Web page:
Drafting is one of the most biggest elements of the writing world and just by mentioning the subject, it can induce a number of groans, even screams, depending on where the writer is in terms of their work and if they have a deadline. Writers are always going back and fixing their pieces, even if they haven’t touched them in years. There’s a common practice in which the writer will scribble down their first draft and stick it in a drawer for months at a time, only to revisit the work and see how it holds up. More often than not, the writer will find it’s not up to their standards and use this opportunity to get rid of the spelling errors and the prose if it seems too clunky or cheesy.
Many writers have been and still are considered perfectionists, such as in the case of Elizabeth Bishop, and it would take a lot of rewriting and revising for her to be completely satisfied with her work before she submitted it. Bishop, in a way, was a lot like an inventor working on her latest machine, trying to fine-tune the engine and get rid of the scratches, wanting everything to run as smoothly as possible. After her death in 1969, she left many pieces behind, which were gathered in a 2006 book entitled “Edgar Allan Poe & the Juke Box: Uncollected Poems, Drafts, and Fragments.”
The book, which was edited by Alice Quinn, who is described as “an executive director of the Poetry Society of America,” was subjected to a lot of scrutiny as well as debate when it was published. (http://arts.columbia.edu/writing/faculty/alice-quinn) Some felt that Quinn was disrespecting Bishop’s memory and craft by publishing the book, insisting that she wouldn’t have wanted those poems to be seen by anybody, not until she was fully satisfied with them all. It was seen as prying into her personal business and tantamount to ripping a page out of her diary. Even at her best, Bishop was known for criticizing every last element of her work and wanting to make sure nobody got a chance to saw it until she felt it was ready.
In a New York Times article entitled “New Elizabeth Bishop Book Sparks a Controversy,” a professor by the name of Helen Vendler was greatly opposed to the release, stating that by publishing the works, it was doing a dishonor to Bishop and her craft and she never would have been okay with it. Vendler was sure that Bishop would have been humiliated by the idea, that so many people were reading her works before she got a chance to perfect them and they should have stayed locked away, possibly in a drawer somewhere. Vendler also didn’t hesitate to say, “Had Bishop been asked whether her repudiated poems, and some drafts and fragments, should be published after her death, she would have replied, I believe, with a horrified ‘No.’” (http://www.nytimes.com/2006/04/01/books/new-elizabeth-bishop-book-sparks-a-controversy.html)
While there is something noble to be said about respecting Bishop’s privacy, Vendler didn’t mention if she had read the book and if there were any poems that she thought were good enough to be in it. Of course, Vendler didn’t want to see the book published in the first place but at the same time, one can’t help but wonder if any pieces would have caught her eye, had she given it a chance. Quinn didn’t publish the book as a means to disrespect Bishop or her writing skills. On the contrary, she found that Bishop’s works were so deep and powerful, they had to be shared with a wider audience. Not only would it allow the new readers to become familiar with Bishop but it would give them the chance to see more obscure and fascinating pieces. In Quinn’s eyes, it was a way of honoring Bishop, putting her or rather, her writing in the spotlight and letting others be able to discover and appreciate it.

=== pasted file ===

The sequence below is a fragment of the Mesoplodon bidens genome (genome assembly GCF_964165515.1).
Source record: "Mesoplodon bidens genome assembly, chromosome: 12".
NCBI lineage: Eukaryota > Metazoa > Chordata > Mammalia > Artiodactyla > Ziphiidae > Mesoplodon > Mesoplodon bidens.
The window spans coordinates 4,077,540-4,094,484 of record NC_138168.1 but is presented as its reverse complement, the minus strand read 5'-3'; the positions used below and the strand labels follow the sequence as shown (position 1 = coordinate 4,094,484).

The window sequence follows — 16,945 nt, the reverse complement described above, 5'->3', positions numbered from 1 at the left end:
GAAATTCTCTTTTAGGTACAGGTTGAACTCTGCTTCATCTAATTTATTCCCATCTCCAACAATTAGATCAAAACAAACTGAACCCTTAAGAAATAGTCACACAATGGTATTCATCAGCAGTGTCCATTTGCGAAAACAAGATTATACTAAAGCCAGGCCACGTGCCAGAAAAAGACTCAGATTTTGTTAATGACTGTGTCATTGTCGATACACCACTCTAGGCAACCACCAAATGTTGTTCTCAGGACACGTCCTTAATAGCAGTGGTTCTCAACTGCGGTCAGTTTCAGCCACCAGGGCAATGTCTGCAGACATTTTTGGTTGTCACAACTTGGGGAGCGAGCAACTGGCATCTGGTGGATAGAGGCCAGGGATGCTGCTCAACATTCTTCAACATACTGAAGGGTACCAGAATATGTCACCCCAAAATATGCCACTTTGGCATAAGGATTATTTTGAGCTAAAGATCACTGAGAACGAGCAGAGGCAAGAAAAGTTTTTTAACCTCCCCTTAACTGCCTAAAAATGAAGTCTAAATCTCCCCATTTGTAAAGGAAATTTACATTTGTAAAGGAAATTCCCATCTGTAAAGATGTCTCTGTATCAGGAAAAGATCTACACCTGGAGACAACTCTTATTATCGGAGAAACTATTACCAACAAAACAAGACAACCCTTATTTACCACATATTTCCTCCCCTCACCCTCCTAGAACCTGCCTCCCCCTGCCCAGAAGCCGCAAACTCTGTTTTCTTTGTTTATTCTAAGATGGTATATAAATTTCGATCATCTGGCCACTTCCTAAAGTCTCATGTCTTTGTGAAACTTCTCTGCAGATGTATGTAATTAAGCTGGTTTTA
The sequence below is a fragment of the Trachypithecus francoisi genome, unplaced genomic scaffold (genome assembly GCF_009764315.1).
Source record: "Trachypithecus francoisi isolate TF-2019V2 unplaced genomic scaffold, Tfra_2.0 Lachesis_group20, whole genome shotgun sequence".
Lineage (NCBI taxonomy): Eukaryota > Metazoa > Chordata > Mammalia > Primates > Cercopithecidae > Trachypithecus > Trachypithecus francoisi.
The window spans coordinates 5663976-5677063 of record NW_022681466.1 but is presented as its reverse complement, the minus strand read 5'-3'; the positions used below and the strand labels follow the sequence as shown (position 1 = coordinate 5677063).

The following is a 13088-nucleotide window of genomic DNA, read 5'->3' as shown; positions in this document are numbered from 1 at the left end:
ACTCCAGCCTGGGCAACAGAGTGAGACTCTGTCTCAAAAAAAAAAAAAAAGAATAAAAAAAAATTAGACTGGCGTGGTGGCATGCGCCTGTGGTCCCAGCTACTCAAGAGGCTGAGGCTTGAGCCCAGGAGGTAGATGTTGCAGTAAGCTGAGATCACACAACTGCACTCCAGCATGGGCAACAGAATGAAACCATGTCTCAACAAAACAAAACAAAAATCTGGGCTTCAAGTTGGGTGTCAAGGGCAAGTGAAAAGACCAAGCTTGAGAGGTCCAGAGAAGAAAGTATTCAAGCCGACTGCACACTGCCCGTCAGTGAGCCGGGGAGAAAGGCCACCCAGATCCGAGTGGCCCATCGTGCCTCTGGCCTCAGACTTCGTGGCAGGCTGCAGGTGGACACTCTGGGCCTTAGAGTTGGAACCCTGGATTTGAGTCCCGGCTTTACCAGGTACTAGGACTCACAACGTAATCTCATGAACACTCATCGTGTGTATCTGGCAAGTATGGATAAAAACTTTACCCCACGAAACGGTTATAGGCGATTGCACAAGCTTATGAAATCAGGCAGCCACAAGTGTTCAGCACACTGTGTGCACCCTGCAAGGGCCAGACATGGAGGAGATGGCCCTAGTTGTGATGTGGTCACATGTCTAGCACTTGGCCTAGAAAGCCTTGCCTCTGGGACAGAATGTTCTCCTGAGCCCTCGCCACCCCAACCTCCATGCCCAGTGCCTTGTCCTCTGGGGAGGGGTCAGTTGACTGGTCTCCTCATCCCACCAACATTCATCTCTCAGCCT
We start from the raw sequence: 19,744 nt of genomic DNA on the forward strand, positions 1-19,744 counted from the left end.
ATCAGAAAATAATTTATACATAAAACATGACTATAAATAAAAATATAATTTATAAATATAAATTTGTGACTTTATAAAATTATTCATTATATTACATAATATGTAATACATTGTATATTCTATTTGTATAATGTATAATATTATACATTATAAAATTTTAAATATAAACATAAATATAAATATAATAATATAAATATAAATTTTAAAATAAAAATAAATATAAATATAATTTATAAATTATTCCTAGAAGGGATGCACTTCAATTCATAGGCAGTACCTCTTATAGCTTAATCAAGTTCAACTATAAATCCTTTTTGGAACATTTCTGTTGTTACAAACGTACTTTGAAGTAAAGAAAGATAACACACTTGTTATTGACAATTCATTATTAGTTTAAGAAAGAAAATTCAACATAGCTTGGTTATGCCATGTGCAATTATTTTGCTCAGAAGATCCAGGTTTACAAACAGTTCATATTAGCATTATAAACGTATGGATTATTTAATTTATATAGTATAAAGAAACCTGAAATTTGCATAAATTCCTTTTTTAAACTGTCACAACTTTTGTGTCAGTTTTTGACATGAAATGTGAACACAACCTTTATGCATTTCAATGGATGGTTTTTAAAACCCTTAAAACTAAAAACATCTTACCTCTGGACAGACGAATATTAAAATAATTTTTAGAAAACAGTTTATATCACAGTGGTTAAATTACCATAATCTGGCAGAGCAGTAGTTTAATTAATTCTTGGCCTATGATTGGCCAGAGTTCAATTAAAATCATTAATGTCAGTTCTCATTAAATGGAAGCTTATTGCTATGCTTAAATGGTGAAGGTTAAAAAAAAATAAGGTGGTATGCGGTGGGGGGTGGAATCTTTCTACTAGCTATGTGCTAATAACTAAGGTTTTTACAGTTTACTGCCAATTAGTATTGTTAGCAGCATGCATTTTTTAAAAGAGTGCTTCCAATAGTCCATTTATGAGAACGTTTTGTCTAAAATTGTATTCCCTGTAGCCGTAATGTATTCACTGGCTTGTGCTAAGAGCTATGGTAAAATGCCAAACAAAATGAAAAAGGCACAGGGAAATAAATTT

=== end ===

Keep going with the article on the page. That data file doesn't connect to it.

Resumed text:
While Bishop is a highly regarded poet by many, she is not as familiar with the average reader in the way somebody like Emily Dickinson or Walt Whitman is. Quinn’s book would introduce her to the casual audience and perhaps that would lead to them looking into her other works. In the book’s preface, Quinn did make a note of Bishop’s need for constant editing and perfecting but she didn’t throw away these pieces either. It makes one wonder if they were so bad, why didn’t she chuck them? It seems like a reasonable argument but still, Vendler believed the book would do more harm than good. However, a man by the name of Frank Bidart, was certain that Bishop would have thrown the works away if she didn’t like them. As he put it, “Believe me, Bishop was perfectly capable of destroying things. If she never wanted these to see the light of day, she would have destroyed them.” (http://www.nytimes.com/2006/04/01/books/new-elizabeth-bishop-book-sparks-a-controversy.html)
Both Quinn and Vendler have a valid argument, in that Quinn did violate Bishop’s privacy, albeit to help her and her writing and Vendler should have read the book to understand where Quinn was coming from. Both are obviously big fans of Bishop and care about her work and Quinn even mentioned that it was an incomplete collection. Maybe it’s not the way Bishop would have wanted it but at least other fans can pick it up and decide for themselves whether it’s a loving tribute or too close for comfort.
“Elizabeth Bishop.” Poetry Foundation. Poetry Foundation. Web. <https://www.poetryfoundation.org/poems-and-poets/poets/detail/elizabeth-bishop>
“Alice Quinn.” Columbia University School of the Arts. Columbia University, Web. <http://arts.columbia.edu/writing/faculty/alice-quinn>.
Rich, Motoko. “New Elizabeth Bishop Book Sparks a Controversy.” The New York Times. The New York Times, 1 Apr. 2006. Web. <http://www.nytimes.com/2006/04/01/books/new-elizabeth-bishop-book-sparks-a-controversy.html>.